“Russia played a decisive role in ceasefire agreement of 1994. The trilateral negotiations format (Russia-Azerbaijan-Armenia) existed a long time before 2016. In this context we can remember on the Meyndorf Declaration of 2008. Between 2008 and 2012 the presidents of Armenia, Azerbaijan and Russia held 10 meetings which, unfortunately, did not result in an appreciable breakthrough. It would be naïve though to blame the lack of result on Moscow alone as the trilateral format was supported by the two other co-chair countries in the Minsk group: the U.S. and France. Moreover we have not seen any more effective ideas from the USA and EU different from the Updated Madrid Principles.
“As for the comprehensive peace plan it is not idée fixe for Russia. Moreover everyone speculating on so-called Lavrov’s Plan can quote any phrases and even demonstrate the relevant text. Moscow provides careful balancing between the sides to the conflict, Armenia and Azerbaijan, while refraining from political or ideological support of the unrecognized Nagorno-Karabakh Republic. At that, Yerevan is Moscow’s military ally and a participant of the Eurasian integration projects, while Baku is an important economic partner of Moscow. Moreover, Russia and Azerbaijan share a stretch of the Dagestan land border that is critical for the security of both countries. Moscow understands all problems concerning the violation of status quo as well as military escalation. This is why taking into the account the mistrust between Armenia and Azerbaijan Russia is not going to accelerate the implementation of any peace plans. It prefers step by step strategy. According to Vladimir Putin the best scenario for the conflict resolution is “win-win” solution. But are the conflicting sides are ready to it? I suppose no. Thus nowadays decrease of incidents is much more important than any talks on peace plans that are not well-prepared and balanced.”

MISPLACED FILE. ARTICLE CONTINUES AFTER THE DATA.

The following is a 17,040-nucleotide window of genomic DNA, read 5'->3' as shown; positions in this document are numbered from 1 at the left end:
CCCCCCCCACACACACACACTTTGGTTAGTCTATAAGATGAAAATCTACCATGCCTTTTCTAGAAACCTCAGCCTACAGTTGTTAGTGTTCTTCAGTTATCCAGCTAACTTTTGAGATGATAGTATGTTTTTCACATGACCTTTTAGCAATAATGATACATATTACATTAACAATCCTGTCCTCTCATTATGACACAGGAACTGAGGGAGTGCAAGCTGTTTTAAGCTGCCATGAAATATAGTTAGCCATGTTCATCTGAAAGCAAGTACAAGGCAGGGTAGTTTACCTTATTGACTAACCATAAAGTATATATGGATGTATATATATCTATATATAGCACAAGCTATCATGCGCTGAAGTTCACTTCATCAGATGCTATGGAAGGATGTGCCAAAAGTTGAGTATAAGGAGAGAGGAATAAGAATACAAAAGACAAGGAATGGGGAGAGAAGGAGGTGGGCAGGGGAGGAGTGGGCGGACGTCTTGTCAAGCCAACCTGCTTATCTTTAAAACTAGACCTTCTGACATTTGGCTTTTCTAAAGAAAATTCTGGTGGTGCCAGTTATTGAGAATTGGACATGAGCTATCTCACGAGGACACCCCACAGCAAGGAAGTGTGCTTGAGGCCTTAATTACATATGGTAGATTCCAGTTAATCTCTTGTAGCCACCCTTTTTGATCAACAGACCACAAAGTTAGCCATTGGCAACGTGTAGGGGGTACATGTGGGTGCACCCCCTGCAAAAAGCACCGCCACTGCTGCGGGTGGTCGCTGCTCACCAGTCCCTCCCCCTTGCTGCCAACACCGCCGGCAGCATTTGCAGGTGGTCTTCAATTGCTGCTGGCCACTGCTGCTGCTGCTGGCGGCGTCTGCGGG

Given mixed reactions to deploying Russian peacekeeping forces in the Nagorno-Karabakh region, how feasible the idea of Russian forces deployment to the region and what benefits this plan could bring for the region?
“I am not sure the question on peacekeepers is the top one in the Russian agenda. Moscow understands the geopolitical realities on the ground and does not want to be more Armenian or Azerbaijani than those countries themselves. Russia does not want to carry some extra risks with its militaries. I suppose any deployments should be discussed only after the reaching of at least minimal compromise between Yerevan and Baku, not earlier.”